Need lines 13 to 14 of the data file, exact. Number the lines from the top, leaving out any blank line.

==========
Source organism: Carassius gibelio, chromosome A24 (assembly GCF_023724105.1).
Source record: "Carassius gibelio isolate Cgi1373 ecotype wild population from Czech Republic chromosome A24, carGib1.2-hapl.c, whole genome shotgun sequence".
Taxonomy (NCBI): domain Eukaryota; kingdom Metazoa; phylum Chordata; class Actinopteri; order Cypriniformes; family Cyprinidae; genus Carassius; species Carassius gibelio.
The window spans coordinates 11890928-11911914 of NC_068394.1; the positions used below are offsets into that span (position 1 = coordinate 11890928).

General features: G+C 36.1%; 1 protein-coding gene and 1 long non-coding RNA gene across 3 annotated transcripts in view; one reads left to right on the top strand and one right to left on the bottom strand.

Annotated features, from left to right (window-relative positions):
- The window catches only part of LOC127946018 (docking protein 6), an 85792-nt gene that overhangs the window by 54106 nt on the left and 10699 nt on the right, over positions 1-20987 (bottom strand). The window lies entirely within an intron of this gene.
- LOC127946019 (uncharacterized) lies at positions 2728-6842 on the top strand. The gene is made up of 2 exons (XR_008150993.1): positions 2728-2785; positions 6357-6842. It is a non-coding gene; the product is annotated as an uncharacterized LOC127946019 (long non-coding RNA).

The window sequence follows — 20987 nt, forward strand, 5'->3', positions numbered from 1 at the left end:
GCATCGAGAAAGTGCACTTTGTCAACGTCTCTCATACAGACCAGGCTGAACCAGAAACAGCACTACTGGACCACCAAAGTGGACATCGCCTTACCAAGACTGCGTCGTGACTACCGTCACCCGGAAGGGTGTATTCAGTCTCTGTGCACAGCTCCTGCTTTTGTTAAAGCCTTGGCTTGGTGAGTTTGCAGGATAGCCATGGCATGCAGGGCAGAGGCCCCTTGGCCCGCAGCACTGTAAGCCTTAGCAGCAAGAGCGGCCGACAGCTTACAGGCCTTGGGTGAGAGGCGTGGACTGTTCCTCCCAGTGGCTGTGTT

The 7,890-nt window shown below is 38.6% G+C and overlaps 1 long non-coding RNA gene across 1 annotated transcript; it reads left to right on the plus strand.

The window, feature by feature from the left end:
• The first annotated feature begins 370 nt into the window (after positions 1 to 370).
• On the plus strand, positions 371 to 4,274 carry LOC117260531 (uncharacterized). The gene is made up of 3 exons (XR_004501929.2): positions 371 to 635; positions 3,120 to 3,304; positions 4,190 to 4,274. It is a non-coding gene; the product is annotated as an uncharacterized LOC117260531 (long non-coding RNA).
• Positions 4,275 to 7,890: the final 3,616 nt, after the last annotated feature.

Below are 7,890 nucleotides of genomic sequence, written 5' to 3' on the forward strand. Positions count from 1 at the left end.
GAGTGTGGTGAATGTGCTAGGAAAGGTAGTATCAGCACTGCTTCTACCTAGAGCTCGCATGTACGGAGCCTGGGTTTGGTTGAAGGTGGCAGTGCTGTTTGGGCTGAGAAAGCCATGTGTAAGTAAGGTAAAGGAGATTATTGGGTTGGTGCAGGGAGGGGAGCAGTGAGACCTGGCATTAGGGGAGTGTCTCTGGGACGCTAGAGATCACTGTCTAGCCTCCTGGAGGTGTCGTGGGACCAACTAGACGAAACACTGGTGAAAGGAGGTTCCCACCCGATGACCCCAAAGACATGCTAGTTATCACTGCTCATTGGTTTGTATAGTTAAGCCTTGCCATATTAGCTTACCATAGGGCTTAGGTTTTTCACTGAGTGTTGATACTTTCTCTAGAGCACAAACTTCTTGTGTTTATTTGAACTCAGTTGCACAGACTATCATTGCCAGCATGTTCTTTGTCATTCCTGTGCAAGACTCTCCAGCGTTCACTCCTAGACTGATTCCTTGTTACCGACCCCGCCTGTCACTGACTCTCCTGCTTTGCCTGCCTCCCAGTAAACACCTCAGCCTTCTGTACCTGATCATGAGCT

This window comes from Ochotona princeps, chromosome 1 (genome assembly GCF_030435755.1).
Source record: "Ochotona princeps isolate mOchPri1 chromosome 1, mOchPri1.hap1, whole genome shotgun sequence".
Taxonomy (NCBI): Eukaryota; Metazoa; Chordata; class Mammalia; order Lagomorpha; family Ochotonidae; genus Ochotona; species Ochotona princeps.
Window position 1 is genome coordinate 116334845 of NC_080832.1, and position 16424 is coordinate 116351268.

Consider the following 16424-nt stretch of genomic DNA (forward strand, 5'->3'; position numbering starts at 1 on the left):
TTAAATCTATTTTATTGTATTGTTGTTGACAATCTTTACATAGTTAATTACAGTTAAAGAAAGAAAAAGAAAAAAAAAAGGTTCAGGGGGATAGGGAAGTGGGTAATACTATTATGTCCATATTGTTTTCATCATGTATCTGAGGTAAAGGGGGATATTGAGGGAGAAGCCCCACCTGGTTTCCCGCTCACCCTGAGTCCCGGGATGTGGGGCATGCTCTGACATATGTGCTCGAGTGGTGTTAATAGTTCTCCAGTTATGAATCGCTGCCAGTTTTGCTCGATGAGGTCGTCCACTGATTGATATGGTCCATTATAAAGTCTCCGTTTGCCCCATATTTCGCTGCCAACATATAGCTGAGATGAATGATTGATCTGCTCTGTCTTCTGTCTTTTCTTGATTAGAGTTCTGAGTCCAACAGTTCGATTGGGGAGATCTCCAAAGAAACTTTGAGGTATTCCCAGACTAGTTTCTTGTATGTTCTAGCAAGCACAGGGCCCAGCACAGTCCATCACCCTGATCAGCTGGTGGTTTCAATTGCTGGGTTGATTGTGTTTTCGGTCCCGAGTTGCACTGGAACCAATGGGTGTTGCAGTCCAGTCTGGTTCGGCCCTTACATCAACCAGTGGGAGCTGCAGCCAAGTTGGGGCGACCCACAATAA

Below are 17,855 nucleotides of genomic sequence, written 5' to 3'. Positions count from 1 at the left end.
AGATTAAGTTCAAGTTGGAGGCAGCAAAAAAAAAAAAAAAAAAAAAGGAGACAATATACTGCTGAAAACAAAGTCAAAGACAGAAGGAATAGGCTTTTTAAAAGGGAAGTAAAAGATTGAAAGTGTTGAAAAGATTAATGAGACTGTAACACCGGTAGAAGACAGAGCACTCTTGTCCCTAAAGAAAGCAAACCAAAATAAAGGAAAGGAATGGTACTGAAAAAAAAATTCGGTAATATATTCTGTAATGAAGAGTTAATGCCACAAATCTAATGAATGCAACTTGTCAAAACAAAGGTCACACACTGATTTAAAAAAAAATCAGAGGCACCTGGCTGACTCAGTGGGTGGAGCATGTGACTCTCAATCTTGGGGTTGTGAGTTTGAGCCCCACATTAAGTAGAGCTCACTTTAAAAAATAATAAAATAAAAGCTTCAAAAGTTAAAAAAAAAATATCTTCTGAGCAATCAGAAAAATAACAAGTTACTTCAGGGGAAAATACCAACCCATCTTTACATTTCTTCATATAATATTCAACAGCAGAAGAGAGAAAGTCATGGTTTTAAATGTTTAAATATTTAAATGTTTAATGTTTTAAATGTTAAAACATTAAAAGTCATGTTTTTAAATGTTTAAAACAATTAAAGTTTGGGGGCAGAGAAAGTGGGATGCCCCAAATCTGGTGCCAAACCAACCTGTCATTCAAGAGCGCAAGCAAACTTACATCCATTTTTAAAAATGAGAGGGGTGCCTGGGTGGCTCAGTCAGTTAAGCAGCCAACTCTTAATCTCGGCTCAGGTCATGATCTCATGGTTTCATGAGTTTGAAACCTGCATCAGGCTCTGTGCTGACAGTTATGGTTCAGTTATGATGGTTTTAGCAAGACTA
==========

• The first annotated feature begins 370 nt into the window (after positions 1 to 370).
• On the plus strand, positions 371 to 4,274 carry LOC117260531 (uncharacterized). The gene is made up of 3 exons (XR_004501929.2): positions 371 to 635; positions 3,120 to 3,304; positions 4,190 to 4,274. It is a non-coding gene; the product is annotated as an uncharacterized LOC117260531 (long non-coding RNA).